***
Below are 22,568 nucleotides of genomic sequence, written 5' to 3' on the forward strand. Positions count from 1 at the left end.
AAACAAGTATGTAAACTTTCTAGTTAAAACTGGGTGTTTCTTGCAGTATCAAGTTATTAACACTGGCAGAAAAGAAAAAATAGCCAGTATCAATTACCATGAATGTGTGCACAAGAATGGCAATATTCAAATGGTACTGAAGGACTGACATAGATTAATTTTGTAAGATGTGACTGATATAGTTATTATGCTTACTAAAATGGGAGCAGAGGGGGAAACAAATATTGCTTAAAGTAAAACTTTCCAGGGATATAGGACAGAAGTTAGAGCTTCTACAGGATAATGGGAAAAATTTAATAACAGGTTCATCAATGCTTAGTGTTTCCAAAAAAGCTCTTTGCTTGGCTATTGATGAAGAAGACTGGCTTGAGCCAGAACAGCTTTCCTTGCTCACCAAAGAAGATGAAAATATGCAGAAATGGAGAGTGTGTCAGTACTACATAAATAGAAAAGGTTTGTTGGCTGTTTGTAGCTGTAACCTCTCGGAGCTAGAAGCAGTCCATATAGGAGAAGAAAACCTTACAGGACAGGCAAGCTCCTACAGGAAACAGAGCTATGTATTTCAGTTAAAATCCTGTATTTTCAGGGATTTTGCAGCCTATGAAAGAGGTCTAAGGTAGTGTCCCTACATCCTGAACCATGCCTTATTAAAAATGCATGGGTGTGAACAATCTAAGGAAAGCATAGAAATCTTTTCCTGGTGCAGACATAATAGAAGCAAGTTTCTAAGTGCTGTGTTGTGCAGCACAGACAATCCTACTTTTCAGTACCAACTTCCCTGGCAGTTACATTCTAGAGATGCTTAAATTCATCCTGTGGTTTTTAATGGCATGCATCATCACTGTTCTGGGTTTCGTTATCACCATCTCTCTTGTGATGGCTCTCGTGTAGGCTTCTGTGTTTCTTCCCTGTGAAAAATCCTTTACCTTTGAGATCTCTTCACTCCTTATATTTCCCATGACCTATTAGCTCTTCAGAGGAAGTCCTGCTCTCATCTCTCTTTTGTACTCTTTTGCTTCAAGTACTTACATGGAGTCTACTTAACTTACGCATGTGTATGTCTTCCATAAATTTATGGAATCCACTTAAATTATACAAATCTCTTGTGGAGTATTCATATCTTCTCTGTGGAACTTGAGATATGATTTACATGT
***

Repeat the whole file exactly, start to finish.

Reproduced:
Below are 22,568 nucleotides of genomic sequence, written 5' to 3' on the forward strand. Positions count from 1 at the left end.
AAACAAGTATGTAAACTTTCTAGTTAAAACTGGGTGTTTCTTGCAGTATCAAGTTATTAACACTGGCAGAAAAGAAAAAATAGCCAGTATCAATTACCATGAATGTGTGCACAAGAATGGCAATATTCAAATGGTACTGAAGGACTGACATAGATTAATTTTGTAAGATGTGACTGATATAGTTATTATGCTTACTAAAATGGGAGCAGAGGGGGAAACAAATATTGCTTAAAGTAAAACTTTCCAGGGATATAGGACAGAAGTTAGAGCTTCTACAGGATAATGGGAAAAATTTAATAACAGGTTCATCAATGCTTAGTGTTTCCAAAAAAGCTCTTTGCTTGGCTATTGATGAAGAAGACTGGCTTGAGCCAGAACAGCTTTCCTTGCTCACCAAAGAAGATGAAAATATGCAGAAATGGAGAGTGTGTCAGTACTACATAAATAGAAAAGGTTTGTTGGCTGTTTGTAGCTGTAACCTCTCGGAGCTAGAAGCAGTCCATATAGGAGAAGAAAACCTTACAGGACAGGCAAGCTCCTACAGGAAACAGAGCTATGTATTTCAGTTAAAATCCTGTATTTTCAGGGATTTTGCAGCCTATGAAAGAGGTCTAAGGTAGTGTCCCTACATCCTGAACCATGCCTTATTAAAAATGCATGGGTGTGAACAATCTAAGGAAAGCATAGAAATCTTTTCCTGGTGCAGACATAATAGAAGCAAGTTTCTAAGTGCTGTGTTGTGCAGCACAGACAATCCTACTTTTCAGTACCAACTTCCCTGGCAGTTACATTCTAGAGATGCTTAAATTCATCCTGTGGTTTTTAATGGCATGCATCATCACTGTTCTGGGTTTCGTTATCACCATCTCTCTTGTGATGGCTCTCGTGTAGGCTTCTGTGTTTCTTCCCTGTGAAAAATCCTTTACCTTTGAGATCTCTTCACTCCTTATATTTCCCATGACCTATTAGCTCTTCAGAGGAAGTCCTGCTCTCATCTCTCTTTTGTACTCTTTTGCTTCAAGTACTTACATGGAGTCTACTTAACTTACGCATGTGTATGTCTTCCATAAATTTATGGAATCCACTTAAATTATACAAATCTCTTGTGGAGTATTCATATCTTCTCTGTGGAACTTGAGATATGATTTACATGT